Strait Gate Lutheran Church
Light Pass Road, Light Pass
B 1925 J.E. Dodd. 1 manual, 7 speaking stops, 1 coupler, tracker
Man (all divided): 188.8.131.52.4.2. Ped:16.
Altns c.1977 J.E. Dodd & Sons Gunstar Organ Works.
Man : (all divided) 184.108.40.206.2 II-III. Ped:16.
From Historic Organs of the Barossa Valley, Volume 2:
North of Nuriootpa, the North Para River wends a meandering course across the flats. A German settlement of colonists from Klemzig sprang up at Light's Pass and Immanual Lutheran Church was built. In 1860 seven families in the District called teacher Gustav Julius Rechner to be their pastor and one year later their church, barely 100 metres from Immanuel, was dedicated and named Zur Engen Pforte. The tower was built in 1887. The Church expanded and, like St Petri, Nuriootpa, a modern structure replaced the original building. The organ is said to be the last single manual organ made by J.E. Dodd and is one of only three extant. Correspondance suggests the congregation had been influenced by the Lemke at nearby Immanuel, as Dodd was asked as to the feasibility of constructing foot treadles to supply the wind, a notion that was rejected.
The specification is: (6 stops, all divided)
Manual to Pedals
Around 1977 the Bourdon was removed from the Great and replaced with a Mixture by J.E. Dodd & Sons Gunstar Organ Works.
From the 2009 OHTA Conference Book, David Shield writes:
The congregation at Strait Gate dates from 1860 when several families left the adjacent Immanuel Church and set about forming a congregation of their own. They called the schoolteacher from Immanuel, Gustav Julius Rechner, to be their Pastor and he remained till1900. Their first building was dedicated the following year and “an old pipe organ was used for the time being”.1 In 1871, a large bell was bought and placed on a platform near the church before being relocated to the tower built in 1877. In 1960, a new church replaced the old. The bell tower was retained.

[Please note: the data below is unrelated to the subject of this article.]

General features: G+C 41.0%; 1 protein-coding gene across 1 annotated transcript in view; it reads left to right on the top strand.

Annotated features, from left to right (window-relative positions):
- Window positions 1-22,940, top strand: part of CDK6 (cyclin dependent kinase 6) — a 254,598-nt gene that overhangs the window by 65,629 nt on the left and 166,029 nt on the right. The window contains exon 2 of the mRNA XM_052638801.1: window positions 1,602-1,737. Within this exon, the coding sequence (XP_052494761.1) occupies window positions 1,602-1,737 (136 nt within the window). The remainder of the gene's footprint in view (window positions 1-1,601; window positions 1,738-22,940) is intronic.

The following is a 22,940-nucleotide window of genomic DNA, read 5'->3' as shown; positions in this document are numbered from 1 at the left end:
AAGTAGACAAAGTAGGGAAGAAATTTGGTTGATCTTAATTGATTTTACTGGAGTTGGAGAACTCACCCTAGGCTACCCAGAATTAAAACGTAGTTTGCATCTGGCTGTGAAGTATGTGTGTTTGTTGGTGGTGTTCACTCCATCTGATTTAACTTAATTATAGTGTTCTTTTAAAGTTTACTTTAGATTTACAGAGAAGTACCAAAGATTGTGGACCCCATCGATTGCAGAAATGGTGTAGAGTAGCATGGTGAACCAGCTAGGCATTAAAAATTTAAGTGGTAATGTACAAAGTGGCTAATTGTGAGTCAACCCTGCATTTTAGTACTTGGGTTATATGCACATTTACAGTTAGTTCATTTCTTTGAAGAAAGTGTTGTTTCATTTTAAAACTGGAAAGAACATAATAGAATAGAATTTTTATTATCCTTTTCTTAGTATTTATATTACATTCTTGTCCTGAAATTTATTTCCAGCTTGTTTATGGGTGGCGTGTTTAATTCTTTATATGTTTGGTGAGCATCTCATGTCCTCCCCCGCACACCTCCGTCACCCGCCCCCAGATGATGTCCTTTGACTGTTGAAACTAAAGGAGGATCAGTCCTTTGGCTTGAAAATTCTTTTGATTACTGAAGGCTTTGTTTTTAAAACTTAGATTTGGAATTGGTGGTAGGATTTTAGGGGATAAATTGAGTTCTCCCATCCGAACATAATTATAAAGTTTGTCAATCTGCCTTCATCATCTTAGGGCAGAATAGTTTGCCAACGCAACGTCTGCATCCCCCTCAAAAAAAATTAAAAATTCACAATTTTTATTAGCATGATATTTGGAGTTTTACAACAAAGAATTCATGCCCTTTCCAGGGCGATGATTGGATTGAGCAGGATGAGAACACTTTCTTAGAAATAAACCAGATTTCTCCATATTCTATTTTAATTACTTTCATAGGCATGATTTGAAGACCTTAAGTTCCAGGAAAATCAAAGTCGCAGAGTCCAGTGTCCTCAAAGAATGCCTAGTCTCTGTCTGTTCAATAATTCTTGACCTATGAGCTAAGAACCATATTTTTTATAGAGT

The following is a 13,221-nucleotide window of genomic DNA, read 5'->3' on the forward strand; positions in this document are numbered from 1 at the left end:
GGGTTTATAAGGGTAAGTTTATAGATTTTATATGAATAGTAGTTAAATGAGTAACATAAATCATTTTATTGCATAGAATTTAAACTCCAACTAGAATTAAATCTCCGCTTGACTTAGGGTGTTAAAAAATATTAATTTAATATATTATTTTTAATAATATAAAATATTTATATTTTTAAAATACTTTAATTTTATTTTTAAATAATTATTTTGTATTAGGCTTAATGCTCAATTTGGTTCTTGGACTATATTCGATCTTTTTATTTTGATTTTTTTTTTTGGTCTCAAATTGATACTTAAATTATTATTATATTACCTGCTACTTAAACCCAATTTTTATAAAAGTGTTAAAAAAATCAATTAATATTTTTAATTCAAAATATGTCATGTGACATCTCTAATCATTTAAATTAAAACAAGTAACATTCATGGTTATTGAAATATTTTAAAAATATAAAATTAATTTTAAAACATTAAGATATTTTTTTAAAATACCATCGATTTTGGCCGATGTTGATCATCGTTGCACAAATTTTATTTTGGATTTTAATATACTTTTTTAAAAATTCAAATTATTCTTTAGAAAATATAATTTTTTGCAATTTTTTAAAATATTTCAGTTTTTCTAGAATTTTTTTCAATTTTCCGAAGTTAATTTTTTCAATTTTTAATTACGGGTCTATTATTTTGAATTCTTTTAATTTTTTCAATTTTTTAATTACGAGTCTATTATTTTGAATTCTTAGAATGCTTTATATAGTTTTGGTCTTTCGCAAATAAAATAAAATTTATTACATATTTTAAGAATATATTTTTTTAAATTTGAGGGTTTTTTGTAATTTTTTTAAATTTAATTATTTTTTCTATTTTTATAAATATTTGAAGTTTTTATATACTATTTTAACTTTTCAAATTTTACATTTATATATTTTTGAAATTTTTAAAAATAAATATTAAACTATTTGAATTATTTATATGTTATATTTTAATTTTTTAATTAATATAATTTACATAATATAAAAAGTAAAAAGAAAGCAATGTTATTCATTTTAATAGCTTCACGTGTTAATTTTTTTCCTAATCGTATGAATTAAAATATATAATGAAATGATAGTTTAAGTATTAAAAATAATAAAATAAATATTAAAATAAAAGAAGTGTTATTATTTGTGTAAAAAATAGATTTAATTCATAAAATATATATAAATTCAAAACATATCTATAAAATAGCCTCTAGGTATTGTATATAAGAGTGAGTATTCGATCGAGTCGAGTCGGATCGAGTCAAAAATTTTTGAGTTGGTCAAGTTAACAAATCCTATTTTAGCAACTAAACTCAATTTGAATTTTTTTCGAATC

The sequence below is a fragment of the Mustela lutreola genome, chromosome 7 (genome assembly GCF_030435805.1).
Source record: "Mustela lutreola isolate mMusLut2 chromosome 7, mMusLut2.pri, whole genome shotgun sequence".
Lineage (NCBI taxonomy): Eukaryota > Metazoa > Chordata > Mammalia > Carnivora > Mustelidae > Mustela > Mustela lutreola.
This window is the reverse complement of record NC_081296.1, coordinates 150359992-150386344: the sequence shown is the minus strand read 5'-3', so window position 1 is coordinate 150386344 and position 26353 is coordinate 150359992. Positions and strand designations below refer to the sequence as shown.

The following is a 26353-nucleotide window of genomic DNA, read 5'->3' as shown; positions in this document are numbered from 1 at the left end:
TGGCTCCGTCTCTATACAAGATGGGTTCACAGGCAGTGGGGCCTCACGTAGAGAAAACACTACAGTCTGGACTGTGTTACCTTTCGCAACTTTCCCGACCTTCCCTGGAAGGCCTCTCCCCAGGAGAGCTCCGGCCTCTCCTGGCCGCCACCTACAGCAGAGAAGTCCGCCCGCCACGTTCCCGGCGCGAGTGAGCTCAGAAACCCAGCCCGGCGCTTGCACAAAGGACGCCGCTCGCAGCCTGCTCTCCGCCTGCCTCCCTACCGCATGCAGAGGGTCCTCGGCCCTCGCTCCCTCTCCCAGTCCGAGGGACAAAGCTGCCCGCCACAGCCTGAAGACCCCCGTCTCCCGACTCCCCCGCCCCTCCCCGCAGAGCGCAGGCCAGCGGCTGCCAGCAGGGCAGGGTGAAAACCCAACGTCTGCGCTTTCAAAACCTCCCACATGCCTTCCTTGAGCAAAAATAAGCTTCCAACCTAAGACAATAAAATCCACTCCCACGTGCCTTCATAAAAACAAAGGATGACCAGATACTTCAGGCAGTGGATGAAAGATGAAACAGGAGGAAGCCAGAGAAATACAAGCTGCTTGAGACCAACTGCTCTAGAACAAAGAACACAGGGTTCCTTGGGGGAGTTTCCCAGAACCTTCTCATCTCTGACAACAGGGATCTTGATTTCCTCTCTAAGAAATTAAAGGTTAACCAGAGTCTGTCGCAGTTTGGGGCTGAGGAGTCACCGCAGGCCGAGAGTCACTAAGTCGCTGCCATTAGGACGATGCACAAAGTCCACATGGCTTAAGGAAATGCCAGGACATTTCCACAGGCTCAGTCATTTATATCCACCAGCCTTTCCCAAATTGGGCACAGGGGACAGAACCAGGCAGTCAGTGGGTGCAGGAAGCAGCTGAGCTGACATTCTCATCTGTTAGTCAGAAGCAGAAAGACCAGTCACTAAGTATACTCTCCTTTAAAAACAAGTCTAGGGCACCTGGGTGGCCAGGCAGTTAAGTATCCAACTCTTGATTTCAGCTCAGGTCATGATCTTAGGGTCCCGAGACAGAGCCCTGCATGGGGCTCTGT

Having outgrown their previous church, the congregation determined to build a new one. Sir Eric Von Schramek submitted his design “with trepidation”. Of all his designs, he saw this as his most contemporary church. In his own words, he relates “a traditional design would have met with criticism and discussion whilst my radical contemporary design was accepted without dissent.” Von Schrameck retained the old church tower and added a new structure. A blank brick front wall without windows and with just a relatively narrow entrance door bears the Gospel verse “Enter ye in at the Strait Gate”. The triangular shape of the building represented the Holy Trinity with the slanted sides drawing the worshipper’s focus to the sanctuary area. All windows faced the sanctuary and the ceiling also sloped towards the altar of local Angaston marble. The reredos was to be a coloured window showing the stormy sky at Golgotha with a simple black cross over the altar.2
The bell tower houses a single bronze bell cast by Fr. Gruhl at the Kleinwelka foundry, Germany, in 1872. It weighs 456 kg and the mouth diameter is 915mm, ringing out the tone of G#. In addition, it has the decorative band in high relief and cherub heads on the crown, typical of bells from that foundry.3